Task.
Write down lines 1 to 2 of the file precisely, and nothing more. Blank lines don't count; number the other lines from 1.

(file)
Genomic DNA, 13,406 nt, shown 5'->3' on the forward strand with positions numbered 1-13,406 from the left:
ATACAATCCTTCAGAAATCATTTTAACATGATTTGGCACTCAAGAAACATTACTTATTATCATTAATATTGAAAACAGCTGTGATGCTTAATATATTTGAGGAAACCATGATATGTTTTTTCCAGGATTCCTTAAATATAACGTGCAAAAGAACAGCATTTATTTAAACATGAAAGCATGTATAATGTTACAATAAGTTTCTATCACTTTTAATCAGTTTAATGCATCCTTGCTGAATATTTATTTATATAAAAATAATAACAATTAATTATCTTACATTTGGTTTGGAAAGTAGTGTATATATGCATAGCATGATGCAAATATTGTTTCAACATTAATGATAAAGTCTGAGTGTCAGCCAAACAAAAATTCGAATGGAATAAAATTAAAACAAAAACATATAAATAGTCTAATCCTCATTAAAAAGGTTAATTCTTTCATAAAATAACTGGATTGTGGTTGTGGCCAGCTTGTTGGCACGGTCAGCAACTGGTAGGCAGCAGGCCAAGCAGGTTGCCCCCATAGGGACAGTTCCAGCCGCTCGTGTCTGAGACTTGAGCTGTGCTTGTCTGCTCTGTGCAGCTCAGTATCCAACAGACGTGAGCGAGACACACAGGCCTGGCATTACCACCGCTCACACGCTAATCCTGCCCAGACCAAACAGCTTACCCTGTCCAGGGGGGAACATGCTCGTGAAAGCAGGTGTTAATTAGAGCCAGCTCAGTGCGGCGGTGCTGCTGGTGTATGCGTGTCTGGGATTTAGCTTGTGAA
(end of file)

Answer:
Genomic DNA, 13,406 nt, shown 5'->3' on the forward strand with positions numbered 1-13,406 from the left:
ATACAATCCTTCAGAAATCATTTTAACATGATTTGGCACTCAAGAAACATTACTTATTATCATTAATATTGAAAACAGCTGTGATGCTTAATATATTTGAGGAAACCATGATATGTTTTTTCCAGGATTCCTTAAATATAACGTGCAAAAGAACAGCATTTATTTAAACATGAAAGCATGTATAATGTTACAATAAGTTTCTATCACTTTTAATCAGTTTAATGCATCCTTGCTGAATATTTATTTATATAAAAATAATAACAATTAATTATCTTACATTTGGTTTGGAAAGTAGTGTATATATGCATAGCATGATGCAAATATTGTTTCAACATTAATGATAAAGTCTGAGTGTCAGCCAAACAAAAATTCGAATGGAATAAAATTAAAACAAAAACATATAAATAGTCTAATCCTCATTAAAAAGGTTAATTCTTTCATAAAATAACTGGATTGTGGTTGTGGCCAGCTTGTTGGCACGGTCAGCAACTGGTAGGCAGCAGGCCAAGCAGGTTGCCCCCATAGGGACAGTTCCAGCCGCTCGTGTCTGAGACTTGAGCTGTGCTTGTCTGCTCTGTGCAGCTCAGTATCCAACAGACGTGAGCGAGACACACAGGCCTGGCATTACCACCGCTCACACGCTAATCCTGCCCAGACCAAACAGCTTACCCTGTCCAGGGGGGAACATGCTCGTGAAAGCAGGTGTTAATTAGAGCCAGCTCAGTGCGGCGGTGCTGCTGGTGTATGCGTGTCTGGGATTTAGCTTGTGAA